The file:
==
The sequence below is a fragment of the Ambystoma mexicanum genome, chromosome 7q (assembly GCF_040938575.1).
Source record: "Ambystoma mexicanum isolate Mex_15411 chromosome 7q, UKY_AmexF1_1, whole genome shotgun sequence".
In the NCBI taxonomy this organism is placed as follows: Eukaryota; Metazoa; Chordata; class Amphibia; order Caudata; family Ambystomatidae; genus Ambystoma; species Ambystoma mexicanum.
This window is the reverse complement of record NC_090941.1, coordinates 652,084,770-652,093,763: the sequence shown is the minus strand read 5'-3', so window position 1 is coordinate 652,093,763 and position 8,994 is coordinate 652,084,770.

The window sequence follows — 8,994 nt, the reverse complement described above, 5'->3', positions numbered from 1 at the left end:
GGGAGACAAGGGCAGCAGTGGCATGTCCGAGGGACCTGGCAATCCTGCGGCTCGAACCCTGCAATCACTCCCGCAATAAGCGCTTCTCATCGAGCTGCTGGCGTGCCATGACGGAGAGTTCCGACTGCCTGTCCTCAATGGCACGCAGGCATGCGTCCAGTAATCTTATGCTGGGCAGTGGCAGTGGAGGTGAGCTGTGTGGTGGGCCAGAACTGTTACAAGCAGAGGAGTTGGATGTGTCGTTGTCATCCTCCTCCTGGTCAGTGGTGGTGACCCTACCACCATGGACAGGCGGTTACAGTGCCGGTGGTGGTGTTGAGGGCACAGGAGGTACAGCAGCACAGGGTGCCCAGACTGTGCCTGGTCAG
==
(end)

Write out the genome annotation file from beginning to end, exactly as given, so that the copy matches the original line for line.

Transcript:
The sequence below is a fragment of the Ambystoma mexicanum genome, chromosome 7q (assembly GCF_040938575.1).
Source record: "Ambystoma mexicanum isolate Mex_15411 chromosome 7q, UKY_AmexF1_1, whole genome shotgun sequence".
In the NCBI taxonomy this organism is placed as follows: Eukaryota; Metazoa; Chordata; class Amphibia; order Caudata; family Ambystomatidae; genus Ambystoma; species Ambystoma mexicanum.
This window is the reverse complement of record NC_090941.1, coordinates 652,084,770-652,093,763: the sequence shown is the minus strand read 5'-3', so window position 1 is coordinate 652,093,763 and position 8,994 is coordinate 652,084,770.

The window sequence follows — 8,994 nt, the reverse complement described above, 5'->3', positions numbered from 1 at the left end:
GGGAGACAAGGGCAGCAGTGGCATGTCCGAGGGACCTGGCAATCCTGCGGCTCGAACCCTGCAATCACTCCCGCAATAAGCGCTTCTCATCGAGCTGCTGGCGTGCCATGACGGAGAGTTCCGACTGCCTGTCCTCAATGGCACGCAGGCATGCGTCCAGTAATCTTATGCTGGGCAGTGGCAGTGGAGGTGAGCTGTGTGGTGGGCCAGAACTGTTACAAGCAGAGGAGTTGGATGTGTCGTTGTCATCCTCCTCCTGGTCAGTGGTGGTGACCCTACCACCATGGACAGGCGGTTACAGTGCCGGTGGTGGTGTTGAGGGCACAGGAGGTACAGCAGCACAGGGTGCCCAGACTGTGCCTGGTCAG